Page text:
When Barker was named president, he laid out an ambitious plan for Clemson called "One Clemson." Among the goals in that plan for the athletic department were another football national championship, a national championship in another sport and two Final Four appearances in the next decade.
"That plan creates a sense of urgency on our part," Phillips said. "But the great thing about Clemson is that you're in the hunt right now. This year, you came within a heartbeat in golf, you were fourth in track, and you've gotten hot in baseball. You have to work hard every day. I like the mission for this university. I know President Barker is going to access me. That's OK."
Phillips also has seen tragedy in his career. The plane crash in January 2001 that claimed 10 lives, including those of two OSU basketball players, forever changed his life.
"You really don't know how good people are until something like that hits you," said Phillips, who choked with emotion as he recalled the crash. "You don't plan for something like that. We met all night to determine how we would handle it. We sent a crisis team to Colorado to help us provide information to the families. It was important that each family knew that every person was treated with dignity and respect. One of the things that came out of that was a through review of our travel. It was a very good report and is a very good guide."
Phillips said his first year at Clemson will be filled with planning and getting to know the Clemson people.
"I need to establish credibility and trust with the Clemson family," he said. "They need to know me and feel comfortable with me. We need to get a feel for where we're going to go strategically in each area. I believe strongly in strategic plans. We need to have a plan for each area, then work that plan. I keep a checklist on my desk. You have to have a plan, and you have to have a process to get into that plan. At the end of the day, when you're trying to access how well you're doing, you have to be able to measure your progress.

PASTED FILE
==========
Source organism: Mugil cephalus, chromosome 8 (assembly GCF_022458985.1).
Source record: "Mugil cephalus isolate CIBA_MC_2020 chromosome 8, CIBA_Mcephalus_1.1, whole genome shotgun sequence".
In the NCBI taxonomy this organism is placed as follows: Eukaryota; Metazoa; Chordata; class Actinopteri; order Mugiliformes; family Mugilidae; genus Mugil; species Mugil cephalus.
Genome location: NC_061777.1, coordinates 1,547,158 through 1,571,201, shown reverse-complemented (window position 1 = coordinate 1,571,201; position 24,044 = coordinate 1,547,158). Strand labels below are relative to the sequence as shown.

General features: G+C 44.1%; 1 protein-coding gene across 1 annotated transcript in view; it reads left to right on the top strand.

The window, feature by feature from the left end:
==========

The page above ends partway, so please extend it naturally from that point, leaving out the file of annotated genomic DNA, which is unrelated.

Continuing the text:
"I'm coming to a new environment with a great culture. I'm a very good fit for Clemson. There are a lot of schools that I'm not a good fit for. I like the environment, the town. I have no reservations about my fit for the position."
Phillips wore an orange tie to his introductory press conference and then received the traditional gift that all new big-name hires receive an orange blazer.
"This the first place I've been that I've received a jacket," he said. "I feel like I'm at The Masters."
Phillips was a surprise choice to replace Robinson. No media outlet was able to break the story until just hours before the press conference. But after he described his vision for the Clemson athletic department in his Texas drawl, the hiring of Phillips had a feeling of destiny.
"He was the best candidate nationally," Barker said. "I told Terry that I believe the Clemson family is very inclusive. All you have to do is just say that you love the place and you're in."